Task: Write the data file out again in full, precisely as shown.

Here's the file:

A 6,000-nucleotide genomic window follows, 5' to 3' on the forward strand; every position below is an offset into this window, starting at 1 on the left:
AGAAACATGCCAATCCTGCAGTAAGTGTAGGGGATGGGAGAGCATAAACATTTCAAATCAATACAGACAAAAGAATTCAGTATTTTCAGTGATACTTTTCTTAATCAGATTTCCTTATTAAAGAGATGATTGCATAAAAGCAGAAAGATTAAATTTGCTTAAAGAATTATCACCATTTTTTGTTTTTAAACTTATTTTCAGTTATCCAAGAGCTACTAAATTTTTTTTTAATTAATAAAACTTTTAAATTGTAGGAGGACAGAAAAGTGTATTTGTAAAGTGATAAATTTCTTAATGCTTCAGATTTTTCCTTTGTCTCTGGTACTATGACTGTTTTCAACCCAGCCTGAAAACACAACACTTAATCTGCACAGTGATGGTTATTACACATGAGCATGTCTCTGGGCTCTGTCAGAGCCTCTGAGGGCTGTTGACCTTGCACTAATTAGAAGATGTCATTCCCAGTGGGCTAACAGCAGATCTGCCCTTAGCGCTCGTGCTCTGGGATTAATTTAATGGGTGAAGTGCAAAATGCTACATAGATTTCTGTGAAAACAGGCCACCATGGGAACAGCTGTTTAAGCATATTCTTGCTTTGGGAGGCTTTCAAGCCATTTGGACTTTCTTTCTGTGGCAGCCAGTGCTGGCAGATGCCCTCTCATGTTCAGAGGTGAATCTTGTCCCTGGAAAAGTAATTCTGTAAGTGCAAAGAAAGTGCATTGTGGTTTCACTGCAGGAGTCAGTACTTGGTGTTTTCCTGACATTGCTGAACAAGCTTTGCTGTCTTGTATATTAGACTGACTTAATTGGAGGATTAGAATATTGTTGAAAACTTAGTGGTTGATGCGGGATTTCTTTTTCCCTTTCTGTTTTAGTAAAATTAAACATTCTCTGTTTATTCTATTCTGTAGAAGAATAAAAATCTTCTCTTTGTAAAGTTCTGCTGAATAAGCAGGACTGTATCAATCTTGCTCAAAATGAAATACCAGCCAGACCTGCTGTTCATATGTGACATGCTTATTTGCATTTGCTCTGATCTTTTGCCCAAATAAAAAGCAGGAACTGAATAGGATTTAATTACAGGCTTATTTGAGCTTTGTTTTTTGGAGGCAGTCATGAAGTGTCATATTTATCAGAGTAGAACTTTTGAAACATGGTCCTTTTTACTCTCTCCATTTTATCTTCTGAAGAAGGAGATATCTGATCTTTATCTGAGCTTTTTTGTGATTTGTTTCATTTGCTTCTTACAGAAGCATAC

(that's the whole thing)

A 6,000-nucleotide genomic window follows, 5' to 3' on the forward strand; every position below is an offset into this window, starting at 1 on the left:
AGAAACATGCCAATCCTGCAGTAAGTGTAGGGGATGGGAGAGCATAAACATTTCAAATCAATACAGACAAAAGAATTCAGTATTTTCAGTGATACTTTTCTTAATCAGATTTCCTTATTAAAGAGATGATTGCATAAAAGCAGAAAGATTAAATTTGCTTAAAGAATTATCACCATTTTTTGTTTTTAAACTTATTTTCAGTTATCCAAGAGCTACTAAATTTTTTTTTAATTAATAAAACTTTTAAATTGTAGGAGGACAGAAAAGTGTATTTGTAAAGTGATAAATTTCTTAATGCTTCAGATTTTTCCTTTGTCTCTGGTACTATGACTGTTTTCAACCCAGCCTGAAAACACAACACTTAATCTGCACAGTGATGGTTATTACACATGAGCATGTCTCTGGGCTCTGTCAGAGCCTCTGAGGGCTGTTGACCTTGCACTAATTAGAAGATGTCATTCCCAGTGGGCTAACAGCAGATCTGCCCTTAGCGCTCGTGCTCTGGGATTAATTTAATGGGTGAAGTGCAAAATGCTACATAGATTTCTGTGAAAACAGGCCACCATGGGAACAGCTGTTTAAGCATATTCTTGCTTTGGGAGGCTTTCAAGCCATTTGGACTTTCTTTCTGTGGCAGCCAGTGCTGGCAGATGCCCTCTCATGTTCAGAGGTGAATCTTGTCCCTGGAAAAGTAATTCTGTAAGTGCAAAGAAAGTGCATTGTGGTTTCACTGCAGGAGTCAGTACTTGGTGTTTTCCTGACATTGCTGAACAAGCTTTGCTGTCTTGTATATTAGACTGACTTAATTGGAGGATTAGAATATTGTTGAAAACTTAGTGGTTGATGCGGGATTTCTTTTTCCCTTTCTGTTTTAGTAAAATTAAACATTCTCTGTTTATTCTATTCTGTAGAAGAATAAAAATCTTCTCTTTGTAAAGTTCTGCTGAATAAGCAGGACTGTATCAATCTTGCTCAAAATGAAATACCAGCCAGACCTGCTGTTCATATGTGACATGCTTATTTGCATTTGCTCTGATCTTTTGCCCAAATAAAAAGCAGGAACTGAATAGGATTTAATTACAGGCTTATTTGAGCTTTGTTTTTTGGAGGCAGTCATGAAGTGTCATATTTATCAGAGTAGAACTTTTGAAACATGGTCCTTTTTACTCTCTCCATTTTATCTTCTGAAGAAGGAGATATCTGATCTTTATCTGAGCTTTTTTGTGATTTGTTTCATTTGCTTCTTACAGAAGCATAC